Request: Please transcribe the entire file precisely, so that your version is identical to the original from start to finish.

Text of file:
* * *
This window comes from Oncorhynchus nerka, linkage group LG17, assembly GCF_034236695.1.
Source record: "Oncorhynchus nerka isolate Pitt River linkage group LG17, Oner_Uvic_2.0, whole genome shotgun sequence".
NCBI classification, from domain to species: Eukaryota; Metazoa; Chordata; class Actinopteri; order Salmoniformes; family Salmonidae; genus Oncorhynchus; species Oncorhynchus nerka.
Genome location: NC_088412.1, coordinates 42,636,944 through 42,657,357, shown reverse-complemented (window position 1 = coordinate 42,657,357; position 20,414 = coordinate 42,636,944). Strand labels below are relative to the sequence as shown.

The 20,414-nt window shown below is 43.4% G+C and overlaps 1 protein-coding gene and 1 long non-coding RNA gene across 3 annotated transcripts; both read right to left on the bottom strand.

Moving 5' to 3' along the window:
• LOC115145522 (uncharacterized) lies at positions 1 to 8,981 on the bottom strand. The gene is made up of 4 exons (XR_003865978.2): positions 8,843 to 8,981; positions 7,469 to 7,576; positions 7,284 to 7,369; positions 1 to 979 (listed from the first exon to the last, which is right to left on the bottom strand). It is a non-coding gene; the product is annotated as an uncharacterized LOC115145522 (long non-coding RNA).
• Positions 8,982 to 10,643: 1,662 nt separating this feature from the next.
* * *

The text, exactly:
This window comes from Oncorhynchus nerka, linkage group LG17, assembly GCF_034236695.1.
Source record: "Oncorhynchus nerka isolate Pitt River linkage group LG17, Oner_Uvic_2.0, whole genome shotgun sequence".
NCBI classification, from domain to species: Eukaryota; Metazoa; Chordata; class Actinopteri; order Salmoniformes; family Salmonidae; genus Oncorhynchus; species Oncorhynchus nerka.
Genome location: NC_088412.1, coordinates 42,636,944 through 42,657,357, shown reverse-complemented (window position 1 = coordinate 42,657,357; position 20,414 = coordinate 42,636,944). Strand labels below are relative to the sequence as shown.

The 20,414-nt window shown below is 43.4% G+C and overlaps 1 protein-coding gene and 1 long non-coding RNA gene across 3 annotated transcripts; both read right to left on the bottom strand.

Moving 5' to 3' along the window:
• LOC115145522 (uncharacterized) lies at positions 1 to 8,981 on the bottom strand. The gene is made up of 4 exons (XR_003865978.2): positions 8,843 to 8,981; positions 7,469 to 7,576; positions 7,284 to 7,369; positions 1 to 979 (listed from the first exon to the last, which is right to left on the bottom strand). It is a non-coding gene; the product is annotated as an uncharacterized LOC115145522 (long non-coding RNA).
• Positions 8,982 to 10,643: 1,662 nt separating this feature from the next.